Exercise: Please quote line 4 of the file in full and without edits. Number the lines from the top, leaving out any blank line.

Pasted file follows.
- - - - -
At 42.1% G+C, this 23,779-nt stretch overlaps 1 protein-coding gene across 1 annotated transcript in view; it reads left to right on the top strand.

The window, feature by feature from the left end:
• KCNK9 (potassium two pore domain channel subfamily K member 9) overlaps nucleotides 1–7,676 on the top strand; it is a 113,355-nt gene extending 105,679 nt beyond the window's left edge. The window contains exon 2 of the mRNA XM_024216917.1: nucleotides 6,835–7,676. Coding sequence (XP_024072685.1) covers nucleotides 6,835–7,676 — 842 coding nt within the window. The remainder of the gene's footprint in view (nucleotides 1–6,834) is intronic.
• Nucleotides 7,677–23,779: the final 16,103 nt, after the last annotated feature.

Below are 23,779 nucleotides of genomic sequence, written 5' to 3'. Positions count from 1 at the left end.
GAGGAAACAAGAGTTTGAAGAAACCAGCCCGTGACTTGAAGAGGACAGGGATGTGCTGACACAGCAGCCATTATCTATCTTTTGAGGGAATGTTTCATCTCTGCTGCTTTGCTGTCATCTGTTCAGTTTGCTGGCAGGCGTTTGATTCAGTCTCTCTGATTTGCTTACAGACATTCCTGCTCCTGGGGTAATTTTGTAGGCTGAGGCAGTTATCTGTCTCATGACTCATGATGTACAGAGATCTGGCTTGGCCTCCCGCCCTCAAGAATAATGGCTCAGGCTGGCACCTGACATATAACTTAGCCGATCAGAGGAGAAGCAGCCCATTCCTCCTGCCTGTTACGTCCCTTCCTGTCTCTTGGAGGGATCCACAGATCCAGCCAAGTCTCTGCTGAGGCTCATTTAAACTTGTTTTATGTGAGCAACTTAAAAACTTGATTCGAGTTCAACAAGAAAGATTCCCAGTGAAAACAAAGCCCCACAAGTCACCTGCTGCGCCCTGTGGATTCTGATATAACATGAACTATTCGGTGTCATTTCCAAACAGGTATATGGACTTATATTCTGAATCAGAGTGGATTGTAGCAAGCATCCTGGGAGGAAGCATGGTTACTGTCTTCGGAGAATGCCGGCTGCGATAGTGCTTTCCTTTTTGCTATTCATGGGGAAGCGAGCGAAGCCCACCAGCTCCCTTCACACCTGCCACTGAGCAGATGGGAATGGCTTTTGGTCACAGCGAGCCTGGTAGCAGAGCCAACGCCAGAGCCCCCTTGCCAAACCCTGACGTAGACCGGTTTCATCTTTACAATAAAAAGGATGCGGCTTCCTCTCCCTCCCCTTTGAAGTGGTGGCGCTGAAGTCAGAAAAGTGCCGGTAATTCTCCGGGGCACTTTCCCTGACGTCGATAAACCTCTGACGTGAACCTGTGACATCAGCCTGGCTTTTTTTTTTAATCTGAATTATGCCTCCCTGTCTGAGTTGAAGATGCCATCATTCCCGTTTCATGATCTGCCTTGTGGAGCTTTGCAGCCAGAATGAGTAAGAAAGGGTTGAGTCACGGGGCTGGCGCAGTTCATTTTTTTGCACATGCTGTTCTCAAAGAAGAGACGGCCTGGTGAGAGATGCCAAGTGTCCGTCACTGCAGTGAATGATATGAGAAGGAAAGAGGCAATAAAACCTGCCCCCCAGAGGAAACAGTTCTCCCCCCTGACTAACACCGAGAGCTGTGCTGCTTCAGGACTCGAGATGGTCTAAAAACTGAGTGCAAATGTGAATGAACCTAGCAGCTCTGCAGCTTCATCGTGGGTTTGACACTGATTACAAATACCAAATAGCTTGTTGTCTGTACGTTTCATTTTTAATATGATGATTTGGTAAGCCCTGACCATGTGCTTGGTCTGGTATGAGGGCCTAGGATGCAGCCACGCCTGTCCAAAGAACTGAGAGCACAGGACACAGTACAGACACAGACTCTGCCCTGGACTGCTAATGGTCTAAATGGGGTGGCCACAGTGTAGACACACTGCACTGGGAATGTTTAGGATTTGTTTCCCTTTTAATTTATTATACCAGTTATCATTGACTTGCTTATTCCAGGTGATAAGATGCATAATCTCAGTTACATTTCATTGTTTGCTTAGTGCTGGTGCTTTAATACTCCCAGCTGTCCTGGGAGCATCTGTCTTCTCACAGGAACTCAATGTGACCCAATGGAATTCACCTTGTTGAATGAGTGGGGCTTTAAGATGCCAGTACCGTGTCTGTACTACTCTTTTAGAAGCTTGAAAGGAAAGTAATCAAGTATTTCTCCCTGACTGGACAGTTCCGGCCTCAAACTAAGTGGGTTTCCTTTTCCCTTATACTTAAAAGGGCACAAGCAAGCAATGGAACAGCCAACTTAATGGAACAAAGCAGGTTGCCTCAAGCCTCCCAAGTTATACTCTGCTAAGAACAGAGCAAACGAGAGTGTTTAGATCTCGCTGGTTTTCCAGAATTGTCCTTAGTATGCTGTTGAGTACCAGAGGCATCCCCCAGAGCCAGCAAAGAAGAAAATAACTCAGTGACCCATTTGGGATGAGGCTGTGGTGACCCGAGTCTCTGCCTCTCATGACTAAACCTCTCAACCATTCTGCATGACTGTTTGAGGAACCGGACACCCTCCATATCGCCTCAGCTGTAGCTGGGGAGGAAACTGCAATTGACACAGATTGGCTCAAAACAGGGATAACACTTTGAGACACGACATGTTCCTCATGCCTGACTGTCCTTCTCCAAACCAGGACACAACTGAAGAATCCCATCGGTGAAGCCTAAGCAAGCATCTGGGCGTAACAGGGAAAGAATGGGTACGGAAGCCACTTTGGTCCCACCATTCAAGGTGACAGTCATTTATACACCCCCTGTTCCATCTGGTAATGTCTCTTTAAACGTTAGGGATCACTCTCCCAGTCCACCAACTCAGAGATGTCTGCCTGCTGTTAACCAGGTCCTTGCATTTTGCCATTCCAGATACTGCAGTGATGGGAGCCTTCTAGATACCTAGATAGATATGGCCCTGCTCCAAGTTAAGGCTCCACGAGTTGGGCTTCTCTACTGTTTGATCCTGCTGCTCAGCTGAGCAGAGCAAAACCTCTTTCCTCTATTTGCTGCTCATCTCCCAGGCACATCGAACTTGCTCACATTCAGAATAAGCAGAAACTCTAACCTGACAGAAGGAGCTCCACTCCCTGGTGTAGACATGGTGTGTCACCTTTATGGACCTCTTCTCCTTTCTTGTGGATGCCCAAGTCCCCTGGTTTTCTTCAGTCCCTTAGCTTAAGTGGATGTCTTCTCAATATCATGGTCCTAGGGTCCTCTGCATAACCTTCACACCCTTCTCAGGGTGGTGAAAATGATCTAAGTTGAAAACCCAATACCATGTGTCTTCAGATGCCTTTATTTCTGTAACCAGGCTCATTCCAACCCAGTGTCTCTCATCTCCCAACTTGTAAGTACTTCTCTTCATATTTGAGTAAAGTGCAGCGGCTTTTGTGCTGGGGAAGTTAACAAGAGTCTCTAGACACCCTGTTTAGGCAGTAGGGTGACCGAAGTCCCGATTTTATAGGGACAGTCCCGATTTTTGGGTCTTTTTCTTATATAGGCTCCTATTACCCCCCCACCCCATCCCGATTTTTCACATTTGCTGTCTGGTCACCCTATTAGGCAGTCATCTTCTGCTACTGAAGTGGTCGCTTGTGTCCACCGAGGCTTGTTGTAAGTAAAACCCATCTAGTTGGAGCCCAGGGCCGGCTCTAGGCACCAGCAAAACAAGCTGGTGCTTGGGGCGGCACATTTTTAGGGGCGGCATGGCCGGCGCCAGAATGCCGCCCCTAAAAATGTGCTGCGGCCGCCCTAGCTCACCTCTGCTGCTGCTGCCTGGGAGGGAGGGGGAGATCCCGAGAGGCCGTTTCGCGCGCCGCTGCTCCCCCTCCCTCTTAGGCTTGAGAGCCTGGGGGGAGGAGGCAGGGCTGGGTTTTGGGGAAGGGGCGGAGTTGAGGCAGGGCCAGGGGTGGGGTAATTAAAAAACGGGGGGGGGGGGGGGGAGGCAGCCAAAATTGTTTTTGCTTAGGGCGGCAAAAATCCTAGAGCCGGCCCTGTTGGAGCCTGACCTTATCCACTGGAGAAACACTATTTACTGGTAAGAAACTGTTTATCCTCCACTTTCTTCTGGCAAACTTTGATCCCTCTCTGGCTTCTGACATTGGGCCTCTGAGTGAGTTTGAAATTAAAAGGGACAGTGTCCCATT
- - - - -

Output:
• Nucleotides 7,677–23,779: the final 16,103 nt, after the last annotated feature.